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Top 10 Electrical Troubleshooting Tips

Top 10 Electrical Troubleshooting Tips

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Electrical troubleshooting is a standard process of elimination by which one determines the root cause of an electrical problem. Electrical failure can be caused by something as simple as a tripped circuit breaker or something more complicated such as faulty or incorrect wiring that’s gone bad or even bad connections that have been aggravated by conditions in the environment, such as moisture.

There’s a lot involved in a home electrical wiring system, and chances are that you may ultimately need an electrician to resolve the issue. But if you want to try to find the source of the problem on your own, here are the top 10 electrical troubleshooting tips to follow. Keep in mind that when working with electricity, you always need to consider safety first. Be very careful that wires aren’t live before you come into contact with them.

  1. Double check the device that’s not working. Before you go any further, be sure the device in question is turned on or the light bulb is working. You might also try plugging another working item into that particular outlet to see if the problem is that the device itself is broken.
  2. Determine whether the problem is local or widespread. See if this problem exists in a localized area of your house or all over. House-wide electrical outages usually have to do with a problem your power company is having. You might also check to see if the issue exists within your neighbors’ homes as well.
  3. Check your breakers and fuses. Sometimes the answer is as simple as a tripped circuit breaker or blown fuse. Circuit breakers are meant to be a safety feature, in that when a circuit is overloaded, it cuts off the power, preventing fire or severe electrical shock.
  4. Use your electrical schematic drawings. These provide a map of all the electrical wiring in your home and how the circuits are divided. This will further help you to pinpoint the issue.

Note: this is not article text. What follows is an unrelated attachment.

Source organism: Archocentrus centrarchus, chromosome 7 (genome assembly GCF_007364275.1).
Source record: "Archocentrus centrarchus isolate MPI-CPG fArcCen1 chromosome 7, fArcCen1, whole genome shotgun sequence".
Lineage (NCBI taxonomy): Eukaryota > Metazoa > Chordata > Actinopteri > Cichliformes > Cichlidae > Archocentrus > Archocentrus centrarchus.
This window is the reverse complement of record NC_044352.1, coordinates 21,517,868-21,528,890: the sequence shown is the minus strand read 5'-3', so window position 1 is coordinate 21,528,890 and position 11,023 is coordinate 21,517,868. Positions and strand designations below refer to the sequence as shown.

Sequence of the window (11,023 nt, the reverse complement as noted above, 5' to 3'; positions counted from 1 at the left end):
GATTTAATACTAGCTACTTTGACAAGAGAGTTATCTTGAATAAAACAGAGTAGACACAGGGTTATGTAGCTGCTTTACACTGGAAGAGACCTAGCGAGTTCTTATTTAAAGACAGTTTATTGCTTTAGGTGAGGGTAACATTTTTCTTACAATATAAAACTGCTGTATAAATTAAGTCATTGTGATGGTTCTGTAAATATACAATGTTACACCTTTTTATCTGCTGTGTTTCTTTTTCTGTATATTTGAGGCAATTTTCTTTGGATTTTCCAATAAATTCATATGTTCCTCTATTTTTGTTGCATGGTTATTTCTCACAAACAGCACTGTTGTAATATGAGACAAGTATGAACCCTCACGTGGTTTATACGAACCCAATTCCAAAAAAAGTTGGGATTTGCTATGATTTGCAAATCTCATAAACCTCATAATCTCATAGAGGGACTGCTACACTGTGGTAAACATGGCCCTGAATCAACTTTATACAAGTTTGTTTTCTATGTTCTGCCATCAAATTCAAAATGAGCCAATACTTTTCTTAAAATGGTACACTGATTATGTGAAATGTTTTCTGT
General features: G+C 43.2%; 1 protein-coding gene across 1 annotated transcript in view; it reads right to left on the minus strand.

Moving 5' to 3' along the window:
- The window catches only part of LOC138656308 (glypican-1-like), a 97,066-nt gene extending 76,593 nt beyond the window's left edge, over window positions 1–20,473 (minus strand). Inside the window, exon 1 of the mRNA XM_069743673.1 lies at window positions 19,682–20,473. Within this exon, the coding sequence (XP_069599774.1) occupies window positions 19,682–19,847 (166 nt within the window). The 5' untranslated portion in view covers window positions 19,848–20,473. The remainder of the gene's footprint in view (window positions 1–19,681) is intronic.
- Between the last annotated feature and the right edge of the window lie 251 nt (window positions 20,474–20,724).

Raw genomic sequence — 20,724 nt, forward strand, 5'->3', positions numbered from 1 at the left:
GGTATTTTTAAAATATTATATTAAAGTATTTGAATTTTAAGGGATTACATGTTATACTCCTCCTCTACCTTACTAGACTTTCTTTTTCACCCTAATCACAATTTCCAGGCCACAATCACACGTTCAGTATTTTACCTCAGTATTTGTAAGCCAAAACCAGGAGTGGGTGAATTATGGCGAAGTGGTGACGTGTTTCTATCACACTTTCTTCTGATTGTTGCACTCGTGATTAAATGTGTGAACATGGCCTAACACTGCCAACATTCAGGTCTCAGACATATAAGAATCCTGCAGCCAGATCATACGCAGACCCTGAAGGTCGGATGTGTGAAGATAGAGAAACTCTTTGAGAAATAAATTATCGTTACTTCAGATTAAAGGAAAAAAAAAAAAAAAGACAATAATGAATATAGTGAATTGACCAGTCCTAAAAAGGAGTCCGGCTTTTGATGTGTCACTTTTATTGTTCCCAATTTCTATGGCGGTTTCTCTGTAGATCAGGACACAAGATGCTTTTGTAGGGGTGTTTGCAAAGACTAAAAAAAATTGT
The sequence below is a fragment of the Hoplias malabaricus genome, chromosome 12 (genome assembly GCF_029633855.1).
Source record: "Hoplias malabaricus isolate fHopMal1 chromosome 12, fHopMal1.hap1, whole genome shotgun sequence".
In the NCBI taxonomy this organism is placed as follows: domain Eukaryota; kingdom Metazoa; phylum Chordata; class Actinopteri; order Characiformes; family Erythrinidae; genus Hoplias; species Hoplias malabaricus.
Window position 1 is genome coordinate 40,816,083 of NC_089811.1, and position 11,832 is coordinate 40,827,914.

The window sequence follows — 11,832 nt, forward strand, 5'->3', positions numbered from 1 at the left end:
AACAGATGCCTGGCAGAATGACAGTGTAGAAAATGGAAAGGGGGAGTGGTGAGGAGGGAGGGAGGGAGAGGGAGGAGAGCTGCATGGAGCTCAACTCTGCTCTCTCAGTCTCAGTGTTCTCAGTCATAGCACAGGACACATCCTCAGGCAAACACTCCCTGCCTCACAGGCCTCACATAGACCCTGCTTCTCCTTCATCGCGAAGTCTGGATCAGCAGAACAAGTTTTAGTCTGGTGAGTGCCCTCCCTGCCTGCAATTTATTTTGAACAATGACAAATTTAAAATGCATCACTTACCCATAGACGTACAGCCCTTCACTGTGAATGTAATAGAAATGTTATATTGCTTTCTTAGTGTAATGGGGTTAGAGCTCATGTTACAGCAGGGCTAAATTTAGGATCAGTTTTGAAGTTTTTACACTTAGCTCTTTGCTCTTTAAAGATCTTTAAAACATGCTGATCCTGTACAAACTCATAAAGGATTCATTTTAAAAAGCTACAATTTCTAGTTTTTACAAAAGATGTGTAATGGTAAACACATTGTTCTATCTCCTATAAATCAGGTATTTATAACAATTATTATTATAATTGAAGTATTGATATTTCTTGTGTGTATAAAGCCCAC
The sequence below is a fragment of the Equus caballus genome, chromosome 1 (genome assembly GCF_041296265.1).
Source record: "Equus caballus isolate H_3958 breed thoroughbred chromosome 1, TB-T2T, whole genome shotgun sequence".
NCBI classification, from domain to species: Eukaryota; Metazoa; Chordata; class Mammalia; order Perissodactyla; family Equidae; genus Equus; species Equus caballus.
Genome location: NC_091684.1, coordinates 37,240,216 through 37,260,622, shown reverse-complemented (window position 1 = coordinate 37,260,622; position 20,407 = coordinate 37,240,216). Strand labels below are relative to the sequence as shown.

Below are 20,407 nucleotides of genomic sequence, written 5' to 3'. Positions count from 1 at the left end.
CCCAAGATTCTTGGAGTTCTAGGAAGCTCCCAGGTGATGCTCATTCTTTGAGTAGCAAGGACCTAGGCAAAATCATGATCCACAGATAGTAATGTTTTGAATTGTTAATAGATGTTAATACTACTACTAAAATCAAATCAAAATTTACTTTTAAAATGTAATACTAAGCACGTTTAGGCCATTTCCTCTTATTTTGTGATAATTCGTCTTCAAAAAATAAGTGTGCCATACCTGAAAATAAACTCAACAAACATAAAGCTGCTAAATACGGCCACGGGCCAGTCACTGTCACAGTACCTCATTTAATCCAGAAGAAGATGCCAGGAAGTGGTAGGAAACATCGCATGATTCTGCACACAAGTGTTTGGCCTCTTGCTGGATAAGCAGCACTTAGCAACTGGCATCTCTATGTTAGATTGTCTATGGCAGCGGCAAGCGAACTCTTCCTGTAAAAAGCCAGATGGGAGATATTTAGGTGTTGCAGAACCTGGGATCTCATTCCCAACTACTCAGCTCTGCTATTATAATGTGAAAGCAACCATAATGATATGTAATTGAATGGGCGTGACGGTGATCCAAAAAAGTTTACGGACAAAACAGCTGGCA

5. Shut down the problem circuit. Once you’ve determined the faulty circuit, shut it down if you haven’t already. This is an important safety precaution that needs to be taken. Once it’s shut down, label the circuit so that others will know you are working on it.
  6. Locate the trigger. Once the circuit is down, inspect that area of your home to see if you can identify what triggered the breaker trip. How many things do you have plugged in on this circuit? Is something like a hairdryer triggering the overload? Space heaters are notorious in overheating a receptacle over time, leading to wiring problems.
  7. Check the switch. Sometimes the problem can be due to a faulty switch. Check the switch with an OHM meter to rule out this possibility.
  8. Inspect your connections. Making sure the power is off, be sure all the connections are well made. A loose connection can lead to problems, including shorts.
  9. Look at your neutral wires. If a hot wire doesn’t test okay to a neutral wire, it can shut the circuit down. Be sure to check all neutral connections at the source and at any junction leading to the problem area.
  10. When in doubt, call an electrician. Only troubleshoot to the extent you feel comfortable. Electricity is dangerous to work with, so don’t proceed if you’re unsure. Once you’ve determined the issue, an electrician may be needed anyhow to fix the problem.
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